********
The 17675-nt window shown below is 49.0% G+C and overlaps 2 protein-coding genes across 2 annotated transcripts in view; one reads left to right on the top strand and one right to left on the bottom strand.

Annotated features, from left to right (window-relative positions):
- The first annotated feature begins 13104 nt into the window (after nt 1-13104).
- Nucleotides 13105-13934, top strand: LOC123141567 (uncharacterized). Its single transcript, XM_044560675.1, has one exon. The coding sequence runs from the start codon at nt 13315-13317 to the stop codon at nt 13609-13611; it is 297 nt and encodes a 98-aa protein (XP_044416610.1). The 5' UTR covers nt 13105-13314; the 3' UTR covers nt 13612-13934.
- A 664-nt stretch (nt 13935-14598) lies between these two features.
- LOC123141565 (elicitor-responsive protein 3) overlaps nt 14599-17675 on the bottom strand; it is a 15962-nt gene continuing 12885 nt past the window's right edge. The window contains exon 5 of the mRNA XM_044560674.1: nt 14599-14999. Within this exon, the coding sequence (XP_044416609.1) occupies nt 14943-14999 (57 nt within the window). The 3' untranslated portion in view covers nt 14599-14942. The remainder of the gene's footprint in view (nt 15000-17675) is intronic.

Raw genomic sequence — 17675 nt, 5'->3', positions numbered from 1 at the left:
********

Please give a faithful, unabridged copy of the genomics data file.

The 17675-nt window shown below is 49.0% G+C and overlaps 2 protein-coding genes across 2 annotated transcripts in view; one reads left to right on the top strand and one right to left on the bottom strand.

Annotated features, from left to right (window-relative positions):
- The first annotated feature begins 13104 nt into the window (after nt 1-13104).
- Nucleotides 13105-13934, top strand: LOC123141567 (uncharacterized). Its single transcript, XM_044560675.1, has one exon. The coding sequence runs from the start codon at nt 13315-13317 to the stop codon at nt 13609-13611; it is 297 nt and encodes a 98-aa protein (XP_044416610.1). The 5' UTR covers nt 13105-13314; the 3' UTR covers nt 13612-13934.
- A 664-nt stretch (nt 13935-14598) lies between these two features.
- LOC123141565 (elicitor-responsive protein 3) overlaps nt 14599-17675 on the bottom strand; it is a 15962-nt gene continuing 12885 nt past the window's right edge. The window contains exon 5 of the mRNA XM_044560674.1: nt 14599-14999. Within this exon, the coding sequence (XP_044416609.1) occupies nt 14943-14999 (57 nt within the window). The 3' untranslated portion in view covers nt 14599-14942. The remainder of the gene's footprint in view (nt 15000-17675) is intronic.

Raw genomic sequence — 17675 nt, 5'->3', positions numbered from 1 at the left: